A TRIBUTE to the men of Ludlow who served their country in the First World War will be dedicated in a service on Whitcliffe Common on Sunday.

A special seat has been purchased by the Ludlow Memorial Fund and a site on the common overlooking the town has been made available by the Friends of Whitcliffe Common.

The Fund’s Margaret Edwards said: “This year marks the centenary of the end of that awful war when so many died. This seat will be in memory of not only those who fell but all of those from Ludlow who served their country.”

All are welcome at the service at 2.30pm on Sunday when the seat will be dedicated in a service of blessing led by the Rector of Ludlow, Rev Kelvin Price.

Leon Bracelin, dressed in military uniform of the time, will read out a letter sent to family from the Front by a soldier. In it he writes about Whitcliffe.

Margaret said, “Anyone wanting to attend will be most welcome. This is a special occasion in memory of special people”.

The money raised by Ludlow Memorial Fund – some £9,000 – has already paid for a number of projects. These include placing the names of the fallen around the town centre memorial, together with plaques on trees at Ludlow School, the Millennium Green and St Leonard’s Churchyard.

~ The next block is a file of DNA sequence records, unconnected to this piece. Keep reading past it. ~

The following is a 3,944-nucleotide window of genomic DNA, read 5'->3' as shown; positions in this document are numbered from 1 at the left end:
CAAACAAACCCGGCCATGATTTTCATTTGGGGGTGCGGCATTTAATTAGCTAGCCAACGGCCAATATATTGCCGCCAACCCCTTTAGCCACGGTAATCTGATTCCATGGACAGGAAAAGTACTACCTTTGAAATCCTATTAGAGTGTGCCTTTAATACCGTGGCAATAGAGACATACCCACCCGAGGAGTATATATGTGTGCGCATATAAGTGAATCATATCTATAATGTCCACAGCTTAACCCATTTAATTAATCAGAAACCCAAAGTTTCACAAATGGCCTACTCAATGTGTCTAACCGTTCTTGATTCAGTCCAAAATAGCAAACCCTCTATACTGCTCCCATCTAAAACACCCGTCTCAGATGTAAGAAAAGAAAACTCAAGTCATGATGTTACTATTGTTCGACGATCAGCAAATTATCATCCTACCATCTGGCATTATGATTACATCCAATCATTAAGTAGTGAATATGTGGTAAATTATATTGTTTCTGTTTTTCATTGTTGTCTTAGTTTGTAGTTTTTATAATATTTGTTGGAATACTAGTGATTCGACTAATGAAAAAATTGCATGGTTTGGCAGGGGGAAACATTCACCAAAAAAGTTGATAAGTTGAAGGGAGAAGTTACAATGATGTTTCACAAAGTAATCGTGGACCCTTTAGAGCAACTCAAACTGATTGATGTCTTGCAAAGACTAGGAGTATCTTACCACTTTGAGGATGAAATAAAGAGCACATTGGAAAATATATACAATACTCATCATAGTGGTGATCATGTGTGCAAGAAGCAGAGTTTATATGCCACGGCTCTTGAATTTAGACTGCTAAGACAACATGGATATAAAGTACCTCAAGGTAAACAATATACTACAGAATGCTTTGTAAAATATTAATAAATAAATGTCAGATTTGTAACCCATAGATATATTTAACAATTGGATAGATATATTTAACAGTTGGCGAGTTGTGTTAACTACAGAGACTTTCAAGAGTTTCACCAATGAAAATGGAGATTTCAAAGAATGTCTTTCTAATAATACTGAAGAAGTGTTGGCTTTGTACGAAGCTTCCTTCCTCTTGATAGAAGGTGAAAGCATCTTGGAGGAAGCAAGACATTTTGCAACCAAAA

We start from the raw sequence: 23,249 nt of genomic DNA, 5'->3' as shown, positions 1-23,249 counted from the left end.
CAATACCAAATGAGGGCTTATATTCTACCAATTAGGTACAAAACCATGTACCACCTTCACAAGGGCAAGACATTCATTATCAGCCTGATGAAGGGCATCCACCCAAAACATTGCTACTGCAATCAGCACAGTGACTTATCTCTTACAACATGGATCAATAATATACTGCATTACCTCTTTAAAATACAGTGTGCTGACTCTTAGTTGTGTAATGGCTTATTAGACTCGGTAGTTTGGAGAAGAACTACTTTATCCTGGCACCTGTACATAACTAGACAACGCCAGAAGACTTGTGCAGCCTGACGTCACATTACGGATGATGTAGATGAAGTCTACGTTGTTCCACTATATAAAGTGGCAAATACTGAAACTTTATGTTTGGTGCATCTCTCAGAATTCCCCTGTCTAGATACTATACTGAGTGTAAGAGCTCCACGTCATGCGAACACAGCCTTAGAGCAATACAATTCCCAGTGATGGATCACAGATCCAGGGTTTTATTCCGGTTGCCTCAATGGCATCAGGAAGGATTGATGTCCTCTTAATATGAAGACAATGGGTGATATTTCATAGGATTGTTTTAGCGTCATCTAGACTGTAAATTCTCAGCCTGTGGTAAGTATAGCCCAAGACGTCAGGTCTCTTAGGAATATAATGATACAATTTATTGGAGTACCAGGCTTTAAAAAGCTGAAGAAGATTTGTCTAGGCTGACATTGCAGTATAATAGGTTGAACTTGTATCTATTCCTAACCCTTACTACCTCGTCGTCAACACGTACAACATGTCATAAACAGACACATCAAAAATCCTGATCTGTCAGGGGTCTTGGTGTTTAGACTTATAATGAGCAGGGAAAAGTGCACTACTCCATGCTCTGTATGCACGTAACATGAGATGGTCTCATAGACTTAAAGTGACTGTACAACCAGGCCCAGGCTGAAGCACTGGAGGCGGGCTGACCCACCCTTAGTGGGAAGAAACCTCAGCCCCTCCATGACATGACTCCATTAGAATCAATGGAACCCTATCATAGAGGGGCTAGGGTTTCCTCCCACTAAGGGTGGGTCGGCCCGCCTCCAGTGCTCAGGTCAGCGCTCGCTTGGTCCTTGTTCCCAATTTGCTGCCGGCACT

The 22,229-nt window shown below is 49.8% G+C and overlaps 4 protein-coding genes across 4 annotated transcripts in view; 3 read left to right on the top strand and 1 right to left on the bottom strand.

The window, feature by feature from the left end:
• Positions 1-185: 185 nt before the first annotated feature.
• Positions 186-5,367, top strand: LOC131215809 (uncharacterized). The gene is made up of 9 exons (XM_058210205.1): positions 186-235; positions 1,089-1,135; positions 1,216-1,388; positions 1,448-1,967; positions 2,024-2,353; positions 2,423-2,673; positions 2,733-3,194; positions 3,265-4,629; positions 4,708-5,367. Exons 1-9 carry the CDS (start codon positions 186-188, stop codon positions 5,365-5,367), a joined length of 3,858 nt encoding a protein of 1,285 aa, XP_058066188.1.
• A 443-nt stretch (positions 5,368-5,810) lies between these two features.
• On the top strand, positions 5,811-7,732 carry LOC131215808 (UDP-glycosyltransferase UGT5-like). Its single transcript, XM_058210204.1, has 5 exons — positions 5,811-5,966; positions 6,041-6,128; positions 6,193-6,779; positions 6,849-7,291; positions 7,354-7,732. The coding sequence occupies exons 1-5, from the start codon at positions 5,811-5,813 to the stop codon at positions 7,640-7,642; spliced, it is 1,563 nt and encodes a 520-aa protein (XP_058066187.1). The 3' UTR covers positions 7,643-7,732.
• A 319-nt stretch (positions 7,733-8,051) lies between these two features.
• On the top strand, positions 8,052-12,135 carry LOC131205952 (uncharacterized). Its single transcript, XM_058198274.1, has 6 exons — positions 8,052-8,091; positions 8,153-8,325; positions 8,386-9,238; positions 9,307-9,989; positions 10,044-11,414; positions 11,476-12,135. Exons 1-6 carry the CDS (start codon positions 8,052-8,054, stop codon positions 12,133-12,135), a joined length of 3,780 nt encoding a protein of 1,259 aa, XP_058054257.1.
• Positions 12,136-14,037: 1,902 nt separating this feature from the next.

The latter tree is in memory of the first Ludlow man killed on October 23 1914 – John Baron.

The seat was chosen after a member of the Fund committee spotted a similar one in Hereford. Its design includes the outlines of soldiers and poppies.

The Fund members have a number of other projects planned, said Margaret: a display is to be mounted in St Laurence’s Church between October 21 and November 12.

Photos of those who served would still be welcomed for this display, she added.

In 1919 a memorial tree was planted in Castle Gardens which has since died. This is to be replaced and a plaque placed with it.

“The research work that has gone into this by our members has been a really interesting and rewarding experience for all of us. We very much hope that townspeople, those with relatives who served, and others even if they didn’t, will come and share the results with us, either at the service or at the display in the church, said Margaret.